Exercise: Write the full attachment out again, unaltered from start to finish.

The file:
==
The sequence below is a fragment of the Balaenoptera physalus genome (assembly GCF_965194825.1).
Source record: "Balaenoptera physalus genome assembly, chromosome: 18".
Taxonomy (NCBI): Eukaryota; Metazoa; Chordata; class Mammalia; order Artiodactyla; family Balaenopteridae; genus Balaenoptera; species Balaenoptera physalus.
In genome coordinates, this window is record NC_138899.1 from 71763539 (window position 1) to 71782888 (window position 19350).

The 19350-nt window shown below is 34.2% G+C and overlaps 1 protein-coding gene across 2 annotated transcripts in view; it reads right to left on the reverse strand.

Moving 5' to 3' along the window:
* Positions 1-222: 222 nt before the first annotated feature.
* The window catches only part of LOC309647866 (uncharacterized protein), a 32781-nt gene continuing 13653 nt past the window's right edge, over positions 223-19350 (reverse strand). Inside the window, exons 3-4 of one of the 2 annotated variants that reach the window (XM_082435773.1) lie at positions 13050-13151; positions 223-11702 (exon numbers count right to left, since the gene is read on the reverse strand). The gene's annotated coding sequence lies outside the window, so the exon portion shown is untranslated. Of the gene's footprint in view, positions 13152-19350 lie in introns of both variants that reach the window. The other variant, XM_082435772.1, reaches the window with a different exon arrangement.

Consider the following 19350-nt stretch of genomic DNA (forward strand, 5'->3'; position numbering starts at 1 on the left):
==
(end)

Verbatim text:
The sequence below is a fragment of the Balaenoptera physalus genome (assembly GCF_965194825.1).
Source record: "Balaenoptera physalus genome assembly, chromosome: 18".
Taxonomy (NCBI): Eukaryota; Metazoa; Chordata; class Mammalia; order Artiodactyla; family Balaenopteridae; genus Balaenoptera; species Balaenoptera physalus.
In genome coordinates, this window is record NC_138899.1 from 71763539 (window position 1) to 71782888 (window position 19350).

The 19350-nt window shown below is 34.2% G+C and overlaps 1 protein-coding gene across 2 annotated transcripts in view; it reads right to left on the reverse strand.

Moving 5' to 3' along the window:
* Positions 1-222: 222 nt before the first annotated feature.
* The window catches only part of LOC309647866 (uncharacterized protein), a 32781-nt gene continuing 13653 nt past the window's right edge, over positions 223-19350 (reverse strand). Inside the window, exons 3-4 of one of the 2 annotated variants that reach the window (XM_082435773.1) lie at positions 13050-13151; positions 223-11702 (exon numbers count right to left, since the gene is read on the reverse strand). The gene's annotated coding sequence lies outside the window, so the exon portion shown is untranslated. Of the gene's footprint in view, positions 13152-19350 lie in introns of both variants that reach the window. The other variant, XM_082435772.1, reaches the window with a different exon arrangement.

Consider the following 19350-nt stretch of genomic DNA (forward strand, 5'->3'; position numbering starts at 1 on the left):